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Serum C-reactive protein levels and body mass index in children and adolescents with CHD

Published online by Cambridge University Press:  16 December 2016

Maíra Ribas Goulart
Instituto de Cardiologia/Fundação Universitária de Cardiologia – IC/FUC, Porto Alegre – Rio Grande do Sul, Brasil Universidade Federal de Ciências da Saúde de Porto Alegre – UFCSPA, Porto Alegre – Rio Grande do Sul, Brasil
Daniela Schneid Schuh
Instituto de Cardiologia/Fundação Universitária de Cardiologia – IC/FUC, Porto Alegre – Rio Grande do Sul, Brasil
David W. Moraes
Instituto de Cardiologia/Fundação Universitária de Cardiologia – IC/FUC, Porto Alegre – Rio Grande do Sul, Brasil Universidade Federal de Ciências da Saúde de Porto Alegre – UFCSPA, Porto Alegre – Rio Grande do Sul, Brasil
Sandra Mari Barbiero
Instituto de Cardiologia/Fundação Universitária de Cardiologia – IC/FUC, Porto Alegre – Rio Grande do Sul, Brasil
Lucia Campos Pellanda*
Instituto de Cardiologia/Fundação Universitária de Cardiologia – IC/FUC, Porto Alegre – Rio Grande do Sul, Brasil Universidade Federal de Ciências da Saúde de Porto Alegre – UFCSPA, Porto Alegre – Rio Grande do Sul, Brasil
Correspondence to: Lucia Campos Pellanda, Unidade de Pesquisa Av. Princesa Isabel, 370 – Azenha. CEP: 90.620-000 - Porto Alegre, RS – Brazil. Tel: 55 51 3230 3757; Fax: 55 51 32303600; E-mail:



The prevalence of overweight in children with CHD is about 26.9%. Increase in adipose tissue is related to the secretion of proinflammatory markers such as C-reactive protein. Assuming that children with CHD are exposed to other inherent risk factors for heart disease, our objective was to evaluate the correlation between levels of C-reactive protein and body mass index in children and adolescents with CHD.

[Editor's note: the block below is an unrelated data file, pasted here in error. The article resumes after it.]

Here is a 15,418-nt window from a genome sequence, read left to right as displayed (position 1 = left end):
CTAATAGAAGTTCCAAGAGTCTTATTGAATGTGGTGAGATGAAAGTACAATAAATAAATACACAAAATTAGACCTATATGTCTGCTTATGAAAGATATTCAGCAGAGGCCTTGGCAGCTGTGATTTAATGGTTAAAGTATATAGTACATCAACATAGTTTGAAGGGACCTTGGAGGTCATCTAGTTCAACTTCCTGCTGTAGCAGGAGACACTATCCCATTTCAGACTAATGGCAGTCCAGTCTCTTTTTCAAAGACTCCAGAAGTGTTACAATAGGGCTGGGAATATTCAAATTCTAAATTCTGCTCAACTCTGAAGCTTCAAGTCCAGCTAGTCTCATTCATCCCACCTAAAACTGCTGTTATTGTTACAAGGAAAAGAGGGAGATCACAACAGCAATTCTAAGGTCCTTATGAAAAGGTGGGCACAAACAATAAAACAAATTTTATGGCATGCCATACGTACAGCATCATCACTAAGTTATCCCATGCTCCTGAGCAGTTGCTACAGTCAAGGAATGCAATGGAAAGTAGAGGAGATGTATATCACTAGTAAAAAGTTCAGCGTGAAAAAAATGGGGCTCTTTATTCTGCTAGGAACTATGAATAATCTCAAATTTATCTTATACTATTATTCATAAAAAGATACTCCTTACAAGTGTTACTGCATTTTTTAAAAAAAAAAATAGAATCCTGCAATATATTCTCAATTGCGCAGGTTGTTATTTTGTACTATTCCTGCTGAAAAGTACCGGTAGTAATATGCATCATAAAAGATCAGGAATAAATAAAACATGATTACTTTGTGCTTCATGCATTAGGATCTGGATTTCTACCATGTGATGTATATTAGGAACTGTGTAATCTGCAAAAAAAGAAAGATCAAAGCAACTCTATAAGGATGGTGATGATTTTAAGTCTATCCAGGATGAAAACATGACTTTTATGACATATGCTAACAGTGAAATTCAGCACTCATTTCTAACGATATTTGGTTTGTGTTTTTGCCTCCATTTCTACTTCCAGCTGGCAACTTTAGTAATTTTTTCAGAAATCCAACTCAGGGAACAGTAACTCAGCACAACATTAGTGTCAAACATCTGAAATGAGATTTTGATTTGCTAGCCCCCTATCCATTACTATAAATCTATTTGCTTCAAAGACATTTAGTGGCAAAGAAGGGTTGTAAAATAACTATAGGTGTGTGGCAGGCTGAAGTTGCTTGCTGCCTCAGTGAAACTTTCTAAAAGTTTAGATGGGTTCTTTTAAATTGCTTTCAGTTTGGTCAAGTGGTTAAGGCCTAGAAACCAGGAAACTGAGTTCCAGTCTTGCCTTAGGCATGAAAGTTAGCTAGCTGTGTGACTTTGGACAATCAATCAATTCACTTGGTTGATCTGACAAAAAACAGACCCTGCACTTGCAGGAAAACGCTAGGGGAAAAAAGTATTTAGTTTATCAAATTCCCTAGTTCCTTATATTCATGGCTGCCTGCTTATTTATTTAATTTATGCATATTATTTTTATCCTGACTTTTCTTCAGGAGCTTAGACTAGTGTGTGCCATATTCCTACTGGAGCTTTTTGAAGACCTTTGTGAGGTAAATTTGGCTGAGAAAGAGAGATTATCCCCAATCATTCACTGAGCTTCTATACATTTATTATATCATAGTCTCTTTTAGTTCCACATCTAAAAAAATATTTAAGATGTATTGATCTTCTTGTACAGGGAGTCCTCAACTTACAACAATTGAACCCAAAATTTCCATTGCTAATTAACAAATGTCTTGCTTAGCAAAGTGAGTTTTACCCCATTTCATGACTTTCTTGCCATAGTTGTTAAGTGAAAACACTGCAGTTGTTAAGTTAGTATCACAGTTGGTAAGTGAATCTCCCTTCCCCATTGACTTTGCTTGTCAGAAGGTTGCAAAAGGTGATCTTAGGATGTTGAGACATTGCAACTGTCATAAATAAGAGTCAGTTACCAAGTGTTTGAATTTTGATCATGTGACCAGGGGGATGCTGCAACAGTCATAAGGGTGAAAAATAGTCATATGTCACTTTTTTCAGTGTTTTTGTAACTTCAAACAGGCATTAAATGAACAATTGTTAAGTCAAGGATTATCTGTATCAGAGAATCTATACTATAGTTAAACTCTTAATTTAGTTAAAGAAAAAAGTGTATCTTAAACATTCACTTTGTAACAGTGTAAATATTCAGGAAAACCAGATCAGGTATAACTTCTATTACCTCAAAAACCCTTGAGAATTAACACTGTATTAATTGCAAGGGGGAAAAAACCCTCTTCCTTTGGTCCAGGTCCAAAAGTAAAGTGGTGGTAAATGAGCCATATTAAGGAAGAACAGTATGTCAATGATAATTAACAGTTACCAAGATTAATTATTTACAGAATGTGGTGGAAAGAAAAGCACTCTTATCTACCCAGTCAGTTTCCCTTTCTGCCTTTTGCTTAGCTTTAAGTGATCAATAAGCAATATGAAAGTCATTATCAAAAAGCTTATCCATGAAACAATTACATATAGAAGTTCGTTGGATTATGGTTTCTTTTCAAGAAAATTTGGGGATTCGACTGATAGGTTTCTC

A cross-sectional study with 377 children and adolescents with CHD in a clinical setting of a reference hospital was carried out. C-reactive protein data were collected after 12 hours of fasting. Nutritional status was classified according to body mass index. The patients were divided into three groups: cyanotic, acyanotic, and minimal heart defects (controls).


The mean age was 9.9±4.2 years, and 53.6% of the sample included males. The cyanotic group represented 22.3%, acyanotic 42.2%, and minimal defects 35.5% of the sample. The average body mass index percentile was 57.23±32.06. The median values of C-reactive protein were as follows: cyanotic 0.340, acyanotic with clinical repercussion 0.203, and minimal defects 0.128. There was a significant difference between the minimal defects and the cyanotic groups (p=0.023). There was a significant correlation between C-reactive protein and body mass index percentile (r=0.293, p<0.01). C-reactive protein levels were higher in girls (p=0.034). There were no significant correlations between C-reactive protein and age or birth weight.


The correlation between body mass index percentile and C-reactive protein was confirmed in this population. The prevention of overweight is paramount to avoid overlapping modifiable risk factors to those already inherent to the CHD.

Original Articles
© Cambridge University Press 2016 

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